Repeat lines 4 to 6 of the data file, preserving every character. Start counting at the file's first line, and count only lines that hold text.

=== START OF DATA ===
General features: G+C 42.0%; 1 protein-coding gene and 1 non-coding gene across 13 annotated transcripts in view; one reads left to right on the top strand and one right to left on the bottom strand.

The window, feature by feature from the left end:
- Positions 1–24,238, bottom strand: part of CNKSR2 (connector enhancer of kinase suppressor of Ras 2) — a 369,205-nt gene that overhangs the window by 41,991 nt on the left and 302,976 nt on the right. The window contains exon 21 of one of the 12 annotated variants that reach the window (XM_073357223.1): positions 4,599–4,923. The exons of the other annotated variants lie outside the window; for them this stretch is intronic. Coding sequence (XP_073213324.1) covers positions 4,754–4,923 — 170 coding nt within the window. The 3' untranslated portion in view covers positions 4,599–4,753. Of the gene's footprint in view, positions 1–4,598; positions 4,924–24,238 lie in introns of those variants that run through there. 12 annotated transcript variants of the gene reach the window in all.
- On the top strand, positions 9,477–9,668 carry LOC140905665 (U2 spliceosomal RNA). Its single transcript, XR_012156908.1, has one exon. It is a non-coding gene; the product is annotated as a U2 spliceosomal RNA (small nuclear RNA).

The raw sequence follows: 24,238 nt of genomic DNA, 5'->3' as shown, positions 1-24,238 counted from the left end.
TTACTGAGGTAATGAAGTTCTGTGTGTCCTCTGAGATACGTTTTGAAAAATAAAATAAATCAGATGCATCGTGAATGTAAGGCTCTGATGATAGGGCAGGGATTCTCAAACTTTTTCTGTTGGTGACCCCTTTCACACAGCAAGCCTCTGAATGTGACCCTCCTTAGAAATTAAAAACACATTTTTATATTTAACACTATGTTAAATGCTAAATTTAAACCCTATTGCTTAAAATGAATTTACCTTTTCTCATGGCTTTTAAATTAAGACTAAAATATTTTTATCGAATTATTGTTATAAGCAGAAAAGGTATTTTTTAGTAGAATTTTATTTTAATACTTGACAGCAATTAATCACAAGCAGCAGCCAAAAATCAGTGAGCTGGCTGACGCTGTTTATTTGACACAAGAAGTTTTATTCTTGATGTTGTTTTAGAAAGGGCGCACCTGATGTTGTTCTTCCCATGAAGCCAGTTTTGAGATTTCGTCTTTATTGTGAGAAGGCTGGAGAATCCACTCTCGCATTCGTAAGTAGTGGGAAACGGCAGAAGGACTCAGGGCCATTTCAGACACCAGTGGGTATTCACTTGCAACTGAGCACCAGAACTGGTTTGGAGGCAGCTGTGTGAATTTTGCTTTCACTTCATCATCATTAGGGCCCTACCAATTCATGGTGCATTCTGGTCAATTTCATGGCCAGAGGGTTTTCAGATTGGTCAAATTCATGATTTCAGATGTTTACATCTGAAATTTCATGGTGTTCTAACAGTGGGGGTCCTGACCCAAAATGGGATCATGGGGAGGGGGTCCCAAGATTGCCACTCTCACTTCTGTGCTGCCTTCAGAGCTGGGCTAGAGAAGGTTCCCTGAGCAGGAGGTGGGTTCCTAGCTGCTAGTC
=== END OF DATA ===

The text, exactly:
- On the top strand, positions 9,477–9,668 carry LOC140905665 (U2 spliceosomal RNA). Its single transcript, XR_012156908.1, has one exon. It is a non-coding gene; the product is annotated as a U2 spliceosomal RNA (small nuclear RNA).

The raw sequence follows: 24,238 nt of genomic DNA, 5'->3' as shown, positions 1-24,238 counted from the left end.
TTACTGAGGTAATGAAGTTCTGTGTGTCCTCTGAGATACGTTTTGAAAAATAAAATAAATCAGATGCATCGTGAATGTAAGGCTCTGATGATAGGGCAGGGATTCTCAAACTTTTTCTGTTGGTGACCCCTTTCACACAGCAAGCCTCTGAATGTGACCCTCCTTAGAAATTAAAAACACATTTTTATATTTAACACTATGTTAAATGCTAAATTTAAACCCTATTGCTTAAAATGAATTTACCTTTTCTCATGGCTTTTAAATTAAGACTAAAATATTTTTATCGAATTATTGTTATAAGCAGAAAAGGTATTTTTTAGTAGAATTTTATTTTAATACTTGACAGCAATTAATCACAAGCAGCAGCCAAAAATCAGTGAGCTGGCTGACGCTGTTTATTTGACACAAGAAGTTTTATTCTTGATGTTGTTTTAGAAAGGGCGCACCTGATGTTGTTCTTCCCATGAAGCCAGTTTTGAGATTTCGTCTTTATTGTGAGAAGGCTGGAGAATCCACTCTCGCATTCGTAAGTAGTGGGAAACGGCAGAAGGACTCAGGGCCATTTCAGACACCAGTGGGTATTCACTTGCAACTGAGCACCAGAACTGGTTTGGAGGCAGCTGTGTGAATTTTGCTTTCACTTCATCATCATTAGGGCCCTACCAATTCATGGTGCATTCTGGTCAATTTCATGGCCAGAGGGTTTTCAGATTGGTCAAATTCATGATTTCAGATGTTTACATCTGAAATTTCATGGTGTTCTAACAGTGGGGGTCCTGACCCAAAATGGGATCATGGGGAGGGGGTCCCAAGATTGCCACTCTCACTTCTGTGCTGCCTTCAGAGCTGGGCTAGAGAAGGTTCCCTGAGCAGGAGGTGGGTTCCTAGCTGCTAGTC